The internet is working as an empowering tool for the black queer body. Of course, there are spaces within the digital sphere that work to dehumanize the black queer body but, ultimately, we are owning our existence in the digital space whether it is through posting a selfie or sharing our experiences through twitter, we are being visible to the world.
What is the Black queer body? Who birthed it? Who owns it? Where does it stand today?
The Black queer body is transcendental, it belongs to the spirit and mind of the individual who claims it and that individual is a liberated being who’s forced to navigate a world that tries to keep it silenced but it resists because it is self-actualized.
Gender to us is the fluidity of self-actualization, defining for one’s self is a way to exist in the world away from the behavioral constructs that are forcefully assigned to us when we come into the world that say you are either a man or woman. It is important to redefine gender to allow for non-binary realities to freely exist in the world, so that it's okay for all dimensions of love to exist.
Black queers often celebrate femininity within their bodies, minds, movements, spirits. I feel like some of your work's mission is about fighting against the debasing of femininity. Why do you think society has made sure to oppress femininity and how does feminine empowerment change the interaction between society and black GLBTQ?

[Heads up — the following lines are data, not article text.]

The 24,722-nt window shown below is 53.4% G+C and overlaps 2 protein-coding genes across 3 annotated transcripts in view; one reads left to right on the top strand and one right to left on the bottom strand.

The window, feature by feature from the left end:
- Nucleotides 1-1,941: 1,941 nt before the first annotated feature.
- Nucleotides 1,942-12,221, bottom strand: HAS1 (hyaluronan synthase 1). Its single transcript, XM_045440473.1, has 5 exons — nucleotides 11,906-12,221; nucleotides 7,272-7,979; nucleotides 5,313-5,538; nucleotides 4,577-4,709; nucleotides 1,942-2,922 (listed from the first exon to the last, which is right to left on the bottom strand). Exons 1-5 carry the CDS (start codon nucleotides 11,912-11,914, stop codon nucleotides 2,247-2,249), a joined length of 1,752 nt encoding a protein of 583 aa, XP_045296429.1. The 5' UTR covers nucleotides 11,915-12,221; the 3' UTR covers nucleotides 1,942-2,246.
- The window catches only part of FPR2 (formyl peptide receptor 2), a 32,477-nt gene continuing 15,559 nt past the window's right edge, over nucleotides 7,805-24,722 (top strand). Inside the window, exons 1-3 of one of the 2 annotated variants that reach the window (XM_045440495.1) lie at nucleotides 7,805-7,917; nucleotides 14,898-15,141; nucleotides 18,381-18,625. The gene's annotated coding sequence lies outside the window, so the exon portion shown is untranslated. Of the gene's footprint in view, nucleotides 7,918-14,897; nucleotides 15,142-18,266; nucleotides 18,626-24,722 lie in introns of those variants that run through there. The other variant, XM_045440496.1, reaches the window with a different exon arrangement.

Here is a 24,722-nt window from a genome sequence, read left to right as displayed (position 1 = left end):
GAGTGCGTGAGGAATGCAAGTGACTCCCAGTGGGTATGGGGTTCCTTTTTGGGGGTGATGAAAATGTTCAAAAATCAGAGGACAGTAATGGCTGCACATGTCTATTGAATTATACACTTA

Femininity is a demonized idea because it is perceived as submissive. This is a result of patriarchy, which teaches that the feminine has no power. Within the queer community, someone who identifies as fem is easily slut shamed. They are told that their bodies hold no value if not affirmed by heteronormative aesthetics. This shaming of femininity is more brutal in online spaces that are designated to help queer people find love or sex or any contact we desire. 16-year-old queer people are exposed to the profiles that violently state "No Fems and No Fats," and we feel that by expressing our femininity the way we do, we are not only fighting a genocide against femininity in our community but we are liberating those who feel unsafe and unlovable expressing their femininity.